(February 13, 2018) Congressional staffers were told last week of the need for F-16 modernization from men who lead some of the 13 F-16 wings in the Air National Guard. The commanders described the pitfalls of not updating the aircraft during a Capitol Hill breakfast sponsored by the National Guard Educational Foundation.
“Let’s get this thing modernized in the next three to five years so that we are able to provide the defense not only to our nation,” said Col. Nicholas Gentile, the commander of the 169th Fighter Wing in South Carolina, “but to take the fight to the enemy and be capable against their current electronic attack.”
Gentile and others at the breakfast meeting are members of the F-16 Weapons System Council, which is composed of weapons officers and commanders of squadrons and wings, said Col. Erik Peterson, the council chairman and the commander of the 115th Fighter Wing in Wisconsin.
Peterson describes the council as a “unified front for what is most important to make the F-16 lethal and capable in today’s fight and future fights. . . . We also try to tie that into our resolutions to NGAUS annually.”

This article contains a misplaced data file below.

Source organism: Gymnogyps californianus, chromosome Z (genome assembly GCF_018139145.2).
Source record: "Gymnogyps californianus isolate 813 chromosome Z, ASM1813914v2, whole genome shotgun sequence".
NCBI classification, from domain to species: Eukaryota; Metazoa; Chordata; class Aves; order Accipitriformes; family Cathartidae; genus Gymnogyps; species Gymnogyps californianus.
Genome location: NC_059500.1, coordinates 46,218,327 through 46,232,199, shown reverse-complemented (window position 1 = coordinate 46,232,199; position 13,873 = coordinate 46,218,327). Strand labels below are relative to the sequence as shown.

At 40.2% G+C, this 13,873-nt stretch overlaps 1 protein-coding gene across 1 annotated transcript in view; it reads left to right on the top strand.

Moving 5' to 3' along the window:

The improvements would not only make the aircraft more effective, but allow it to better share airspace with more advanced fifth-generation aircraft.
Matt Pincus, the NGAUS deputy legislative director, said having the commanders speak directly to Congressional staffers adds weight to the issue of weapon modernization.
“While NGAUS efforts are important on Capitol Hill, it’s a lot more meaningful for them to hear weapons systems priorities from the warfighters,” he said. “For us, events like this provide invaluable information and credibility in our lobbying efforts.”
The most critical requirement is the Active Electronically Scanned Array Radar, or AESA, which would be much less susceptible to an electronic attack and provides significant capability for the Air Guard F-16s that perform the homeland defense mission of American airspace.
“We need every Air National Guard F-16 to have this new radar,” Gentile said. “This radar will allow us to compete in almost all the arenas around the world right now.”
The aircraft also needs an updated central display unit that would have a larger screen with greater resolution and provide 20 times more computing power. Another priority is a tactical data link to increase the amount of data the jet could transmit and receive.